One of the last links with the original Fairfax media empire, Lady Mary, has died

Lady Mary Fairfax in her Sydney home, Fairwater, in 2003. Photo: Patrick Riviere/Getty Images.

Philanthropist Lady Mary Fairfax has died in Sydney. She was 95 and died peacefully in her Point Piper home, Fairwater, on Saturday night.

Lady Mary was the third wife of late Sir Warwick Oswald Fairfax, scion of the media company founded by his grandfather John, in 1841 (now Fairfax Media).

Born in 1922 into a family of Polish Jews, who fled rising antisemitism for Australia when she was an infant, Marie Wein grew up in Sydney, first married solicitor Cedric Symonds, and became a dress shop proprietor on Oxford Street, Darlinghurst. They had one son, Garth, and divorced in 1958. She married Warwick Fairfax the following year, as soon as her divorce became official.

When her husband was knighted in 1967, she became Lady Mary, and later received an OBE. She was made a Companion of the Order of Australia (AC) in 2005 for her philanthropic efforts, most notably to medical research and the arts. She founded Friends of The Australian Ballet and was the president of the Australian Opera Foundation. To mark her 80th birthday, she gave away $1 million shared between the St Vincent’s Foundation and Garvan Foundations.

Their harbourside estate, Fairwater, became famous for its parties, most notably following the opening of the Sydney Opera House in 1973, where the guest list included Rudolf Nureyev, Liberace and Imelda Marcos. But Lady Mary sparked internal family jealousies, and her husband’s majority ownership of Fairfax was gradually whittled away amid concerns about her ambitions and influence on the paper. Sir Warwick was forced to step down twice as company chairman during their marriage, ousted for the final time in 1977. He died a decade later, aged 85.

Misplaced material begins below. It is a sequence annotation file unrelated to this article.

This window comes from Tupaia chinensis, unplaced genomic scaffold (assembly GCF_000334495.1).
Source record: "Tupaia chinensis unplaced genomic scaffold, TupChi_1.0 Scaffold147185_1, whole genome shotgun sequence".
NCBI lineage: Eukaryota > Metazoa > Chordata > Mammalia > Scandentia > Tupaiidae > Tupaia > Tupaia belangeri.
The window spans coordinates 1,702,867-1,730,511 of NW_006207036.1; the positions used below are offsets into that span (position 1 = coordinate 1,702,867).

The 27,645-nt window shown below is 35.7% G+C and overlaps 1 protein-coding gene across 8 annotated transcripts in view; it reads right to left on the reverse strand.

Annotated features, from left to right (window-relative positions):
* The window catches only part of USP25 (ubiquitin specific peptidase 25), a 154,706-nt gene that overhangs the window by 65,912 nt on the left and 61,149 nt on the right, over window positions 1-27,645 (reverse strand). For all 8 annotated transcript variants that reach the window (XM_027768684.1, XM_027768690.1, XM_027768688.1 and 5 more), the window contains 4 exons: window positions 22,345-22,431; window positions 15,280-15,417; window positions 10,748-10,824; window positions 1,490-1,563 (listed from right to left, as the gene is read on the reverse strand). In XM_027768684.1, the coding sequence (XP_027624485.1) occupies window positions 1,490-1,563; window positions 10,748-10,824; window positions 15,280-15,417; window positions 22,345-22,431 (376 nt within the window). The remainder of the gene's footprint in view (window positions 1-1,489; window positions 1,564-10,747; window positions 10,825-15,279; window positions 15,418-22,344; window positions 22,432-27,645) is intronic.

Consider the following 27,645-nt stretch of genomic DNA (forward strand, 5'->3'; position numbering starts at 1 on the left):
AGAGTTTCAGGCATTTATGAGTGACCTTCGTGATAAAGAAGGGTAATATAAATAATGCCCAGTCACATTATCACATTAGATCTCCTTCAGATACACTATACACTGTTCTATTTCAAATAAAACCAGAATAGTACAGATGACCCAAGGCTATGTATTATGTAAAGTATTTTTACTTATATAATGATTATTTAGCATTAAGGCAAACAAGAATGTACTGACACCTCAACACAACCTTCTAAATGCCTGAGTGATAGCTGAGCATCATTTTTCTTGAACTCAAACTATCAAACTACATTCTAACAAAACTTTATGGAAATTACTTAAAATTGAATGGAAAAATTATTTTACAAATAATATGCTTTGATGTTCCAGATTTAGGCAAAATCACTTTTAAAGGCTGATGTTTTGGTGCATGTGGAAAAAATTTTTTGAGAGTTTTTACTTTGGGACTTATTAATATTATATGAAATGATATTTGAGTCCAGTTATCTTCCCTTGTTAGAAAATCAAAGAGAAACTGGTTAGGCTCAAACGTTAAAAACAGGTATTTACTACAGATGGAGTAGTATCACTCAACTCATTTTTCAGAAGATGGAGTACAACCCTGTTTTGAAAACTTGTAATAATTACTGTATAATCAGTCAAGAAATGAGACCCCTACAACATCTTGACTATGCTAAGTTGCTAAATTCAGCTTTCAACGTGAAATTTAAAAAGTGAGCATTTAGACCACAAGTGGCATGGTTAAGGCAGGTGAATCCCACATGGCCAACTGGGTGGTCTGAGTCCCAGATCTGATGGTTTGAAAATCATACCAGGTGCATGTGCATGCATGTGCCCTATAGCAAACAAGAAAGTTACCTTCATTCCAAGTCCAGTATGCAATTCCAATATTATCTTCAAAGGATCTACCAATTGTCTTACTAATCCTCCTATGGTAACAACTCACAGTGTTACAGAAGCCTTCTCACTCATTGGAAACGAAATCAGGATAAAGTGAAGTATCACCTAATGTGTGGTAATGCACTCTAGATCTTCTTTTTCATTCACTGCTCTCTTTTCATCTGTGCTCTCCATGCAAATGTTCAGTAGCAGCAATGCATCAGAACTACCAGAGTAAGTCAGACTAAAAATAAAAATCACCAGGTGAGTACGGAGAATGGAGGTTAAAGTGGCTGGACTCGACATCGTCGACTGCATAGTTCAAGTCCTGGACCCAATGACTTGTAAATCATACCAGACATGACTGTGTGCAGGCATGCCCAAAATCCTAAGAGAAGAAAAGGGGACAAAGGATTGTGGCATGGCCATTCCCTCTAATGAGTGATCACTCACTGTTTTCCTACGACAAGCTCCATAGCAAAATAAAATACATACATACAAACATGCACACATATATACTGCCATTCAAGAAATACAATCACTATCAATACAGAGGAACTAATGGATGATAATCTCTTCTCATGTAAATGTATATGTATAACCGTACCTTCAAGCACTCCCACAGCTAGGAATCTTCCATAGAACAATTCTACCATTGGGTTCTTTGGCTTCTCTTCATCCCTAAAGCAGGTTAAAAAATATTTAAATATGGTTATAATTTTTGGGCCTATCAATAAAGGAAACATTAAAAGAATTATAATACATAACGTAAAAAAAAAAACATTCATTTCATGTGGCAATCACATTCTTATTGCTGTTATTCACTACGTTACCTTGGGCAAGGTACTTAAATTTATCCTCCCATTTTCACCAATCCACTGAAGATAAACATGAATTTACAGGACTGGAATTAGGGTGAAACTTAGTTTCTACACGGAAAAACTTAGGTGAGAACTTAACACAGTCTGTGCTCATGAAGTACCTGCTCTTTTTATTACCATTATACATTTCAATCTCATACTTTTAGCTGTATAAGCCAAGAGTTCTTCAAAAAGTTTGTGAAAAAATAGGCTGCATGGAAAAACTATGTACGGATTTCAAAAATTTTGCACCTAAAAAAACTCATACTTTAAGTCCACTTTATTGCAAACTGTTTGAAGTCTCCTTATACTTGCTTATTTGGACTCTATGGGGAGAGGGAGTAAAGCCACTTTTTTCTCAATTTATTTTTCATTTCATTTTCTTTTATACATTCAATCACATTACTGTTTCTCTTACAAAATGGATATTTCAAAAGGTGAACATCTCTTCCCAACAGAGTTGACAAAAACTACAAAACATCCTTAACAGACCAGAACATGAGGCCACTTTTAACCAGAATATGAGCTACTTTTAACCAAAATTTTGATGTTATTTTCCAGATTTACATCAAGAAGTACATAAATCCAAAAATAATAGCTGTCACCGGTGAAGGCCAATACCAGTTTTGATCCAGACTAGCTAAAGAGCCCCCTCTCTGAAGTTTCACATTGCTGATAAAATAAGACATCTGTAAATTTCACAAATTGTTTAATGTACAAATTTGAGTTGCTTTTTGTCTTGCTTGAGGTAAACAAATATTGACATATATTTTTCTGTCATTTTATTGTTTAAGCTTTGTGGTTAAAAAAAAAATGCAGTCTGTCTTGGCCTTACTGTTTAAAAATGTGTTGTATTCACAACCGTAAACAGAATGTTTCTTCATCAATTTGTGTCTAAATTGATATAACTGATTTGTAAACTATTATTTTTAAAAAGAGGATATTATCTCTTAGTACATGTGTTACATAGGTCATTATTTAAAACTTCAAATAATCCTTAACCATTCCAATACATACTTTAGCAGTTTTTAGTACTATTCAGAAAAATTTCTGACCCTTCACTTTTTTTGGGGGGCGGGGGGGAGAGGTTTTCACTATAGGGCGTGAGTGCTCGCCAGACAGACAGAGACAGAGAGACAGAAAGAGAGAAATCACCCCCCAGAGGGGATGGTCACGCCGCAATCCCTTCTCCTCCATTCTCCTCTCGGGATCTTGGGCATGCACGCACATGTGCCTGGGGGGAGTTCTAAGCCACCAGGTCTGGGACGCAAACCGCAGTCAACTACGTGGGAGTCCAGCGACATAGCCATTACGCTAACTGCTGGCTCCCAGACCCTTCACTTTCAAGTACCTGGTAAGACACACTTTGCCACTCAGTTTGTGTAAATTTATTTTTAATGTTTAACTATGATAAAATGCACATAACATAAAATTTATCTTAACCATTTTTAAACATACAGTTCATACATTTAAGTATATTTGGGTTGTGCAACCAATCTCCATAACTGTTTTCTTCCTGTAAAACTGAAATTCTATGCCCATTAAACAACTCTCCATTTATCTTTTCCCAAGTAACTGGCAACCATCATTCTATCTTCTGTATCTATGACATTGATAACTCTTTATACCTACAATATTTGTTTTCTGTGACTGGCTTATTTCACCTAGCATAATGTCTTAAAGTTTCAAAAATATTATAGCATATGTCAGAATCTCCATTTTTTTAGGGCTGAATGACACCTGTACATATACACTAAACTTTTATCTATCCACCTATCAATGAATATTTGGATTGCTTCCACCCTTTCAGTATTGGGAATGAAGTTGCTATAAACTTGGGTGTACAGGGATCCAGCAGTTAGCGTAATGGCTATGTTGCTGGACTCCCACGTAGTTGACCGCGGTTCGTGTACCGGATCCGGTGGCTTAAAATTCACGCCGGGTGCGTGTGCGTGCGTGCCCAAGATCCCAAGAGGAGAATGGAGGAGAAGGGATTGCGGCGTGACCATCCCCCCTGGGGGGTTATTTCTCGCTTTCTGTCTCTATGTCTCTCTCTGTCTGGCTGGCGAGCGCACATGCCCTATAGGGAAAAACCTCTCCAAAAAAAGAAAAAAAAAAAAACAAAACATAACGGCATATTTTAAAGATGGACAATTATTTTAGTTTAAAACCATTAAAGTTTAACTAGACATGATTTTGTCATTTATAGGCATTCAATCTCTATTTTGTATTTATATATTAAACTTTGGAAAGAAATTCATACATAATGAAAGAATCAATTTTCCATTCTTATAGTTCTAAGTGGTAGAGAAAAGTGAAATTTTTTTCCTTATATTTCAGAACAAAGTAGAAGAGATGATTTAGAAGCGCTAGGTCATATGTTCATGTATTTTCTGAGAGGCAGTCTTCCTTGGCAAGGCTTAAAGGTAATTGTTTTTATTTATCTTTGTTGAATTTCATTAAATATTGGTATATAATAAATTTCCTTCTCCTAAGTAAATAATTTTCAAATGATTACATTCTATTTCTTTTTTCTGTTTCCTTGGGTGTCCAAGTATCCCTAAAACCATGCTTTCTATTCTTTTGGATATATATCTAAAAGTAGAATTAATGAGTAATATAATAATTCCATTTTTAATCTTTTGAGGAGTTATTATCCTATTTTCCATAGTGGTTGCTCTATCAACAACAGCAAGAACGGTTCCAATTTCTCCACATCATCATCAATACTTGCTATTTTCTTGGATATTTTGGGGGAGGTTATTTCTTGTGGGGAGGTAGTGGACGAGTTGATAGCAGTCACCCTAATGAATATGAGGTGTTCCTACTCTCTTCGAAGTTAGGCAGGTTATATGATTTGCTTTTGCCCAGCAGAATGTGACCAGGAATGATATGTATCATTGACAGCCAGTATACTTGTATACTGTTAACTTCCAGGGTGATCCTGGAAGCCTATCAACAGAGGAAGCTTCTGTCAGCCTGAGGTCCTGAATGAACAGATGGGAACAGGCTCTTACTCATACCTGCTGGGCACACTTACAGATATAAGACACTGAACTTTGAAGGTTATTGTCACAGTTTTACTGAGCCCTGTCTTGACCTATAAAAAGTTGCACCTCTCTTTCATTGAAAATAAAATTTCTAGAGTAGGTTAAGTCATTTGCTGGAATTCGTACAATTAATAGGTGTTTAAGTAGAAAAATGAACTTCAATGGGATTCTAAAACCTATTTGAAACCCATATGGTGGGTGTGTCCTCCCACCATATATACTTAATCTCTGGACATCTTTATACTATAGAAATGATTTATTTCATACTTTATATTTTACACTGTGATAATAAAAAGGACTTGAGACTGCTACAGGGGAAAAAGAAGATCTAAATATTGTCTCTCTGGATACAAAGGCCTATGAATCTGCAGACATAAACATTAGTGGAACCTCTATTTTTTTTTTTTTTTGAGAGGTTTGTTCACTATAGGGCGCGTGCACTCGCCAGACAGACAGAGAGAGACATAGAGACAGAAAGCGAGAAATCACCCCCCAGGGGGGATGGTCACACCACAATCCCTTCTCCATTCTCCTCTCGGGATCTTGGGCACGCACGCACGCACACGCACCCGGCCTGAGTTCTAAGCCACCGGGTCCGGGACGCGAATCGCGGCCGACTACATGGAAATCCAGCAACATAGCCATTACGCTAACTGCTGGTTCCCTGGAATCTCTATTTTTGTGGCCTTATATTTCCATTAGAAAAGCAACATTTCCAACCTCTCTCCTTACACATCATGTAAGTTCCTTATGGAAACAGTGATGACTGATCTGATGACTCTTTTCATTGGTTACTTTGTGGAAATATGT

They had three children: Warwick, Anna and Charles. That earlier family fight over control of the Fairfax empire led her to back her then 26-year-old son Warwick’s ill-feted attempt to re-privatise the listed company following the death of his father. It ended with Fairfax’s disastrous collapse three years later in December 1990 with debts of $1.7 billion.

Lady Mary moved to Manhattan, in 1988, buying a 1,270m2 penthouse dubbed Chateau in the Sky, in the Pierre Hotel on Fifth Avenue, New York, for $12 million. She continued to host lavish fundraising parties there, but moved back to Sydney in 1999.

She was famed for her Christmas cards featuring a family photo and details. Journalist David Leser’s 1991 profile on her remarkable life can be read here.

She was listed at 133 on the BRW Rich List in 2017 with $597 million, most notably from the conversion of the former Fairfax cattle property Harrington Park on the outskirts of Sydney into a residential estate.

The family issued a stage saying Lady Mary’s health “has been deteriorating significantly recently” and it was a “deeply distressing time”.

“We ask that the media respect the emotionally difficult time we are now facing. Funeral details will be announced in due course. We have no further comment at this time,” it said.

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